Drowning is such an important and global issue that 49 countries were represented by 400 delegates at the 2011 World Conference on Drowning Prevention. It was held this year in Da Nang,Vietnam.
The goal of the conference was to “Build a global platform to reduce drowning.” Experts in drowning prevention and government representatives were there to share their strategies for reducing the instances of drowning. News broadcasts in our own area of New York State carry all-too-frequent stories in summer about drowning victims in ponds, rivers, rapidly-moving currents, and public and private swimming pools.
One strategy for safety in water is to teach swimming universally, but drowning prevention is a different concept. For one thing, even excellent swimmers can get into trouble. The expression “in over our heads” didn’t come out of nowhere. Last time I heard it used metaphorically, it meant the panicky feeling of knowing you can’t manage the situation alone.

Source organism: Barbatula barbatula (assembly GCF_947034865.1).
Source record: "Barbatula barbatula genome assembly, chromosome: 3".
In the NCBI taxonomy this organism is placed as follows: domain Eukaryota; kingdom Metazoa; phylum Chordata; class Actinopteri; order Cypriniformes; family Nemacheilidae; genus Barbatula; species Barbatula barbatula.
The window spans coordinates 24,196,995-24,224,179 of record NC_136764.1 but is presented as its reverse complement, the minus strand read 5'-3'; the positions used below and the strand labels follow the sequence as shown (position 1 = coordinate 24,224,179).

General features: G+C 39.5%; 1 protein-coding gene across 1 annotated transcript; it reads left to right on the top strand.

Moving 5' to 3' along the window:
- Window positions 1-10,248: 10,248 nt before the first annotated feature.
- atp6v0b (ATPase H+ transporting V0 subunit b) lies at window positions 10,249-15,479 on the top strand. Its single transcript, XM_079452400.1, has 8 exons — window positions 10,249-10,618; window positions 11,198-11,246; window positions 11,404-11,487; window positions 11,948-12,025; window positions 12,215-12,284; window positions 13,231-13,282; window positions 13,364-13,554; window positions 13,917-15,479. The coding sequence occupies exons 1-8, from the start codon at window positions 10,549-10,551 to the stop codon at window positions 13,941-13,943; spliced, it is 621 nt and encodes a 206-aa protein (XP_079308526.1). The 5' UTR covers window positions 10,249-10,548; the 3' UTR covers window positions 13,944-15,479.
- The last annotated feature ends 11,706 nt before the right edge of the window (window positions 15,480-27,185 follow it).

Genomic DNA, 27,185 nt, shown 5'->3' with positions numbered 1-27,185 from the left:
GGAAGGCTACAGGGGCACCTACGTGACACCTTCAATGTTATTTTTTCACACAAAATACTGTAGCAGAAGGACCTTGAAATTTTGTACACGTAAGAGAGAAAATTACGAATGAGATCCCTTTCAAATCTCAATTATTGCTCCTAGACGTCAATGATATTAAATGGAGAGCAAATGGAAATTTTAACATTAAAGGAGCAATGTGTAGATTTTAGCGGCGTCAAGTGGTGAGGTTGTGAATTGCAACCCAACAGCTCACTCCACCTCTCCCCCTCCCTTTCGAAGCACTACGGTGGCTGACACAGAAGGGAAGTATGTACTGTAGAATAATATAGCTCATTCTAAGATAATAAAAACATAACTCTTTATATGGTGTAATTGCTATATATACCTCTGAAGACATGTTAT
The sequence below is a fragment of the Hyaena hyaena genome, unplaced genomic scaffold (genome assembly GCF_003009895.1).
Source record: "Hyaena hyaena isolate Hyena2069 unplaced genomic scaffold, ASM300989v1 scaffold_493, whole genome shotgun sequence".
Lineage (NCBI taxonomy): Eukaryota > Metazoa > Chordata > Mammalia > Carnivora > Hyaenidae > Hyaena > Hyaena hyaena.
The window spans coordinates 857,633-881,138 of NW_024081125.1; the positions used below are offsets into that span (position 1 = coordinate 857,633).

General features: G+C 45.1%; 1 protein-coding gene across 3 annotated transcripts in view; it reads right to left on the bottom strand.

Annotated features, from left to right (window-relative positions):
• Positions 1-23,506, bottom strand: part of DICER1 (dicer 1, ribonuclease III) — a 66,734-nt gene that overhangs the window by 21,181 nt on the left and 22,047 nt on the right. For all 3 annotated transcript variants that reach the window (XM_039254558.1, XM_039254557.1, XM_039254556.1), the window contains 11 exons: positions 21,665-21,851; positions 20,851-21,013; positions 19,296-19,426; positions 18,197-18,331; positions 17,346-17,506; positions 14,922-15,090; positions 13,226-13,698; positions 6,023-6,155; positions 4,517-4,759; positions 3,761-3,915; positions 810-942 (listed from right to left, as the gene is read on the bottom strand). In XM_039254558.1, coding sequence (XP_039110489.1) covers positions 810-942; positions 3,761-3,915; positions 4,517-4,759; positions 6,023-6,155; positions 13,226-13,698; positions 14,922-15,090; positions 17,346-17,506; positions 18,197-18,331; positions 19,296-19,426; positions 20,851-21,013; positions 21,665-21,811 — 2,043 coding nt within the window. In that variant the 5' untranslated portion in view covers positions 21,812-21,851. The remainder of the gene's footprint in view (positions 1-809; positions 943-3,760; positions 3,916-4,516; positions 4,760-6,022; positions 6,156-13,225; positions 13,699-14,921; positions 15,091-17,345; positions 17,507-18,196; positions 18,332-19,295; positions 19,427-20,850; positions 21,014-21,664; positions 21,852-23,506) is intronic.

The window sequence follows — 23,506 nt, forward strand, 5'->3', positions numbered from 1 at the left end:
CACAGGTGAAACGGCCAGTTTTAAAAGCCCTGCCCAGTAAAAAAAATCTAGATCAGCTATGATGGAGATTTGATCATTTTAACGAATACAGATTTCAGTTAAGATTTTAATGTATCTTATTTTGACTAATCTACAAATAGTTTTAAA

But if you are the person on the side of the pool, there are several things you can do to help while keeping yourself safe at the same time: Even if you are not a lifeguard, know where there are lifesaving items handy and know how to use them. These include a ring buoy, life jackets, rope, pole, first aid kit, cordless phone and emergency contact information by the pool. Learn CPR before you need it.
And don’t give in to peer pressure about fun in the water. Canadian Red Cross spokesperson, John Mulvehill, Deputy Secretary General-Operations, of the Canadian Red Cross, is quoted as saying “Peer pressure, even at a very young age, can also significantly influence behaviour and encourage youth to act in unsafe ways… “Don’t allow anyone to persuade you to do something you think might be dangerous…”
The wonderful summer weather and all of us in Western New York deserve no less.
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Please note: Articles by the Buffalo Alternative Medicine Examiner are not intended to provide medical advice, diagnosis, or treatment. For further information or advice, consult your health practitioner.